DEVELOPMENT LEVIES THREATEN THE VIABILITY OF VANCOUVER RENTAL PROJECTS
One of Vancouver’s largest-ever rental projects broke ground June 15, but the scale of the project would be impossible today with recent increases in development levies.
“Rental, you’re always on the scale. You’re always so close,” said Byron Chard, president and CEO of Chard Development Ltd., which is developing a 575-unit purpose-built rental project at 622 Southwest Marine Drive in Vancouver’s Marpole neighbourhood. “We were able to secure a lot of our city fees, our DCLs (development cost levies) … at the rates they were a few years ago. At today’s rates, the project would not proceed.”
Chard submitted rezoning and development applications for Cascades, as the project is known, three years ago. Since then, both city and regional levies on residential services have increased significantly. DCLs for high-density residential development projects have increased by 25 per cent, or more than $3 million for a project like Cascades. Greater Vancouver Sewerage and Drainage District fees for water, which weren’t in place three years ago, would add a further $2.5 million.
“Those city fees that have increased, they’re significant on rental projects,” Chard says.
But city fees are just one of the many challenges projects face in order to be viable. Metro Vancouver is on track for strong rental construction starts this year, with the Canada Mortgage and Housing Corp. reporting 3,151 starts in the first four months of the year, but Chard said a number of factors combine to make projects work.
In the case of Chard’s project in Marpole, a city decision in 2019 to approve select sites in Marpole for higher density if 20 per cent of the proposed rental units were offered at below-market rents was key.
“That really presented the opportunity for us to do a rental project instead of a condo project, which the official community plan outlined for this site,” he said.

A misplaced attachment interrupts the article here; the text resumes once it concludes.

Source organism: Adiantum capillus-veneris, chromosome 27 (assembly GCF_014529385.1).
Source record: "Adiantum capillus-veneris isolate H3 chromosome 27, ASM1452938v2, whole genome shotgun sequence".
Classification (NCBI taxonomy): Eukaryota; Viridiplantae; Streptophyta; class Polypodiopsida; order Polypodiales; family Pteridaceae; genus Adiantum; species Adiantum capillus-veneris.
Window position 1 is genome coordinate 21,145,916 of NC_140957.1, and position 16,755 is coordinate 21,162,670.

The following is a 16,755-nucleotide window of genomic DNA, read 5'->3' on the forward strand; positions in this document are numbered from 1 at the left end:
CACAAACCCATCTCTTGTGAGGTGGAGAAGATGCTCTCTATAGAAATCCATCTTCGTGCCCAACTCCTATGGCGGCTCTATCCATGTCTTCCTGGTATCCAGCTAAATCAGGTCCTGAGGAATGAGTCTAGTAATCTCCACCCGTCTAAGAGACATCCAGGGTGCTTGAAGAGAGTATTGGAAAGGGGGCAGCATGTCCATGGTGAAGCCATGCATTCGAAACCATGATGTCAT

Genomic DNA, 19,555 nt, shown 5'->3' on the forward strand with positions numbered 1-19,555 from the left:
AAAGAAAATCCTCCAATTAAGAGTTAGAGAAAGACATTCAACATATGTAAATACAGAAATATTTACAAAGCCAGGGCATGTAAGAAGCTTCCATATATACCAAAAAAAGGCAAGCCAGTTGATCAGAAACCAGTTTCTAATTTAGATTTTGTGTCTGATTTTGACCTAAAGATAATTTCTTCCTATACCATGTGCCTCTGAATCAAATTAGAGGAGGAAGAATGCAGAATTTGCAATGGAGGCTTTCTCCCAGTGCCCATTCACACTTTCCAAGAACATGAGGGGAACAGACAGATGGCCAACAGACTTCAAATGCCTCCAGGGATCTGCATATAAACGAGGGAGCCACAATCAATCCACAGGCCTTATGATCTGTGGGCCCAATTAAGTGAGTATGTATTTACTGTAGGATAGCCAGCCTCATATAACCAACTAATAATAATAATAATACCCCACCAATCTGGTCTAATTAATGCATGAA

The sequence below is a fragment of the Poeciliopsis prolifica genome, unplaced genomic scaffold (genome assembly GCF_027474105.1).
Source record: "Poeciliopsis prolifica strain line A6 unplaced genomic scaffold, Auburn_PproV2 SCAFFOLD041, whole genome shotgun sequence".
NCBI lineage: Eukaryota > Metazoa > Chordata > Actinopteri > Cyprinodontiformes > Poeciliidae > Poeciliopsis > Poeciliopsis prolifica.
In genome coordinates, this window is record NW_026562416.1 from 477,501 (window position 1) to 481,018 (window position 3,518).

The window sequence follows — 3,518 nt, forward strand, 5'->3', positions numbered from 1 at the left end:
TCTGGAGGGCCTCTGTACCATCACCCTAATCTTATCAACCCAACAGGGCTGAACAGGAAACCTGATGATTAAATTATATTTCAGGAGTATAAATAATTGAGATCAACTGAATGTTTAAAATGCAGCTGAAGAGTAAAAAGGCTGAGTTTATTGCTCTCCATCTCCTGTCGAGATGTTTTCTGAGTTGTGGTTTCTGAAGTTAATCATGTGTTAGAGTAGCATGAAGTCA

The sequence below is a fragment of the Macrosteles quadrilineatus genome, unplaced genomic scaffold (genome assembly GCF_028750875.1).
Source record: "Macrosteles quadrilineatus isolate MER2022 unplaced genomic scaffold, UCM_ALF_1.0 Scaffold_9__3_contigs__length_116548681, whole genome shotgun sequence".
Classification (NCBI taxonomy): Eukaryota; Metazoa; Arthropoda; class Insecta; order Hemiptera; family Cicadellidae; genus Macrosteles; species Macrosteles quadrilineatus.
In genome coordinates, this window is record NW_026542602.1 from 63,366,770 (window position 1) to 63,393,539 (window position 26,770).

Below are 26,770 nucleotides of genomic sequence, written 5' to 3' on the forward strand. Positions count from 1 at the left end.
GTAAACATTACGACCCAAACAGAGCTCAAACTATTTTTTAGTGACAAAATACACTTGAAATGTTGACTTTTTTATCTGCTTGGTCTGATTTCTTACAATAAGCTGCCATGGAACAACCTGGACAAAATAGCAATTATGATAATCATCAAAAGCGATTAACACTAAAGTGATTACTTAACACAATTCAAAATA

The extra density allowed a portion of the below-market units to be allocated to the YWCA, which will oversee 28 two and three-bedroom units offering what Chard terms “deep affordability” (rents have not yet been set for the project, which is set to complete in 2026).
The location in Marpole was also key because of the construction cost savings with respect to logistics. With labour costs seeing significant price escalation over the past year, keeping projects moving is critical.
“Construction is more affordable in Marpole,” Chard said. “For trucks and everyone to be going along SW Marine Drive versus trying to navigate onto Broadway is a significant time difference, and time is efficiency. … With rental and how tight our proformas are, those considerations are critical.”
Good financial partners also help, in this case a major pension fund which sees the project as a long-term hold.
“We hold the asset long-term with them and it’s about cash flow to service the pensions,” Chard said, declining to disclose the partner. “They do operate at a lower margin than other groups, but that’s why we’re able to facilitate [rental] because they’re a long-term income opportunity.”
On the approvals side, Chard flagged significant collaboration between the project team and city staff as key to the project moving forward. The city wanted to ensure public space in the project, while the loading bay’s location under ground – the triangular site faces streets on all sides – meant venting was an issue.
“The lessons learned moving forward is to continue discussion, not just e-mails going back and forth,” Chard said. “It’s having that discussion. That takes time.”
Despite the challenges, Chard intends to keep pursuing rental projects. It has 2,000 units under construction or in the planning stages. In addition to the 575 units in Marpole, it is finalizing details for a further 800 units at two additional projects in Vancouver. It also has projects on the go in North Vancouver and Victoria.
Story by: BIV